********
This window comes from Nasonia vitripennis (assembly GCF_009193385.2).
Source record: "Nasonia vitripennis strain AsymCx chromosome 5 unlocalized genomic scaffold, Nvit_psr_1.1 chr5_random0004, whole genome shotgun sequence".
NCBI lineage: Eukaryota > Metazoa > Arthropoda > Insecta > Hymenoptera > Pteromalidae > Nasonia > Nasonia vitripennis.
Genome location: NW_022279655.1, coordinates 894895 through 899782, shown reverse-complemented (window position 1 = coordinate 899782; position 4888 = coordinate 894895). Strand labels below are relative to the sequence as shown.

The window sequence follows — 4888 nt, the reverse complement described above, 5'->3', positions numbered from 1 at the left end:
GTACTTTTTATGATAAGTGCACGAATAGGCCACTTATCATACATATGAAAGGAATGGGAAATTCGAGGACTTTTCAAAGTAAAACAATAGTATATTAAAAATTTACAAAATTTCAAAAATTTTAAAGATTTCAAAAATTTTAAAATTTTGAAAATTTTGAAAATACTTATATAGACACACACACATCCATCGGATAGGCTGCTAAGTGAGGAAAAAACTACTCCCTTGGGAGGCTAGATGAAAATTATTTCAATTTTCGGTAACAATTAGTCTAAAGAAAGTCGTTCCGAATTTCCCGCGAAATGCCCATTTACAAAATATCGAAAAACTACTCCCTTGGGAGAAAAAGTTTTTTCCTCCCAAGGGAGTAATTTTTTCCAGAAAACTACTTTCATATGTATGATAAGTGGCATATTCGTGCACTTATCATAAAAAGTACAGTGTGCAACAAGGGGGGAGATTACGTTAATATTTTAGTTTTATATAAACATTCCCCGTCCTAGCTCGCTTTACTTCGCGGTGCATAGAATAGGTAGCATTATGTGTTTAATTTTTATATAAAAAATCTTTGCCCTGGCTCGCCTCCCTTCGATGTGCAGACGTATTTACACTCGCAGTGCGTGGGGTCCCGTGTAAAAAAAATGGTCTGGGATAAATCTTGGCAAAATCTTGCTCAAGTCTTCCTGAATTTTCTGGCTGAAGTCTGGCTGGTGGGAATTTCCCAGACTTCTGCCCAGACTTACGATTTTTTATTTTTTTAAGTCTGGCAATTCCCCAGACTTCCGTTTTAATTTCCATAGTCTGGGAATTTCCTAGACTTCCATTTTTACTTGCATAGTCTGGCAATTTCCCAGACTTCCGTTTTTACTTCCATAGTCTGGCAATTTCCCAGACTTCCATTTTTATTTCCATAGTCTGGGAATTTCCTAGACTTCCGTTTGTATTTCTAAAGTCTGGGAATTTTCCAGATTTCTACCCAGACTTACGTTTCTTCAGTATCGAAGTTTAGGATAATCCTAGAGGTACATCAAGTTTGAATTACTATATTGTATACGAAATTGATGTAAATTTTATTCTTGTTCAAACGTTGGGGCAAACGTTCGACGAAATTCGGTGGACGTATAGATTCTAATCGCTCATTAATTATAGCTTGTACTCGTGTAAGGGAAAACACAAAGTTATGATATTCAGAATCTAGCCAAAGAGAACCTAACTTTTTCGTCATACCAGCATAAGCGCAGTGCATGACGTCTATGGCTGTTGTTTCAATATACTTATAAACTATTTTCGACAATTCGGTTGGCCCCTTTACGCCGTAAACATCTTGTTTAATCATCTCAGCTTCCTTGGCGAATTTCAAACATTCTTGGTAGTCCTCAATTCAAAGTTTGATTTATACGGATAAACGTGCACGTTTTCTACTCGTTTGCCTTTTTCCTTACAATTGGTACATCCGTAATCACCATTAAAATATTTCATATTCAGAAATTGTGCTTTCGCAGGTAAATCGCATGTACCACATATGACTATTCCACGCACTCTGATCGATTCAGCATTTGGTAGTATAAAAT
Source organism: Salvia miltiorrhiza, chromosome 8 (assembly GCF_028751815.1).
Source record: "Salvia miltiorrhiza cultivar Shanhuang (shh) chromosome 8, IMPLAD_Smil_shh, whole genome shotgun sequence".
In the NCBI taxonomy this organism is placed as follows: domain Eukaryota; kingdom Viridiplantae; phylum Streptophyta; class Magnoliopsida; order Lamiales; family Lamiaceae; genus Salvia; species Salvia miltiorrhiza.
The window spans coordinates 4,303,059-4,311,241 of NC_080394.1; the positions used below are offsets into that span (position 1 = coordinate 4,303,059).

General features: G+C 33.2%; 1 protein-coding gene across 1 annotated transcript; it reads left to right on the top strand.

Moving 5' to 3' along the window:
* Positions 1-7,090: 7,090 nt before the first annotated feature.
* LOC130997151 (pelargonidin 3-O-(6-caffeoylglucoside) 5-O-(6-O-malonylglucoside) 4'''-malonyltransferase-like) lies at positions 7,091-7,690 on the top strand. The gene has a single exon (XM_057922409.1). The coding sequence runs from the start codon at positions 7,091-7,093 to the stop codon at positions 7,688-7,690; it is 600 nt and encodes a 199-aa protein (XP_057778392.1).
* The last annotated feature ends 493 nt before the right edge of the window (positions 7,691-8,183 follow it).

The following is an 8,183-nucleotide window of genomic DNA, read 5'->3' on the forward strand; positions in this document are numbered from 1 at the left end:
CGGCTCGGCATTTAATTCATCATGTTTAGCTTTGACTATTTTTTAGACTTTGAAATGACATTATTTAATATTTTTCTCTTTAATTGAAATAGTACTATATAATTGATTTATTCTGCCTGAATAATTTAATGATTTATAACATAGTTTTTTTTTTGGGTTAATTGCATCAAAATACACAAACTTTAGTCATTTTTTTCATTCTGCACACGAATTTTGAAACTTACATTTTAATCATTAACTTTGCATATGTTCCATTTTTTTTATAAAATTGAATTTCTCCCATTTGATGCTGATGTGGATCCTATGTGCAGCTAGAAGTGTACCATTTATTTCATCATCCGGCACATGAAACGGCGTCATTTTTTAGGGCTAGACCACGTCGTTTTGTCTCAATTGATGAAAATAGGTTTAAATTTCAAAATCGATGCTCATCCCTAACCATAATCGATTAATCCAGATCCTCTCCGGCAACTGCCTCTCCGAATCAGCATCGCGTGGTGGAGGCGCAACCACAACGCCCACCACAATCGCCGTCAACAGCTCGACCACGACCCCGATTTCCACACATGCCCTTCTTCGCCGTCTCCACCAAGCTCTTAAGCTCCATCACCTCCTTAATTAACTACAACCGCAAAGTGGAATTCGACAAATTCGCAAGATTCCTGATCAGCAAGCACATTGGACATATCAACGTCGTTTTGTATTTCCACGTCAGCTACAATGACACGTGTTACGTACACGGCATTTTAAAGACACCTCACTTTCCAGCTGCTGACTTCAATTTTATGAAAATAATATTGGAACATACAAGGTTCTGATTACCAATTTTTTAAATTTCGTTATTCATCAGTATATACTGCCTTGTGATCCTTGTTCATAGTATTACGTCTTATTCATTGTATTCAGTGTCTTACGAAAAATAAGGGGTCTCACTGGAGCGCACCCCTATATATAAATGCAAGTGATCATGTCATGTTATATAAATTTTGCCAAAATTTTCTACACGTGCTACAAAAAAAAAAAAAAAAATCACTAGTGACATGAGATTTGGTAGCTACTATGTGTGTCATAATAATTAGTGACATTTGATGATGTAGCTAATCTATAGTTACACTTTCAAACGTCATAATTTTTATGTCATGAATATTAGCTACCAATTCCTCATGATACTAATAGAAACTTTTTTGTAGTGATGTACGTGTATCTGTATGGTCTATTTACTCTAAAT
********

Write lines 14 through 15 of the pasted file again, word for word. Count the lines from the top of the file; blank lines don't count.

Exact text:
* LOC130997151 (pelargonidin 3-O-(6-caffeoylglucoside) 5-O-(6-O-malonylglucoside) 4'''-malonyltransferase-like) lies at positions 7,091-7,690 on the top strand. The gene has a single exon (XM_057922409.1). The coding sequence runs from the start codon at positions 7,091-7,093 to the stop codon at positions 7,688-7,690; it is 600 nt and encodes a 199-aa protein (XP_057778392.1).
* The last annotated feature ends 493 nt before the right edge of the window (positions 7,691-8,183 follow it).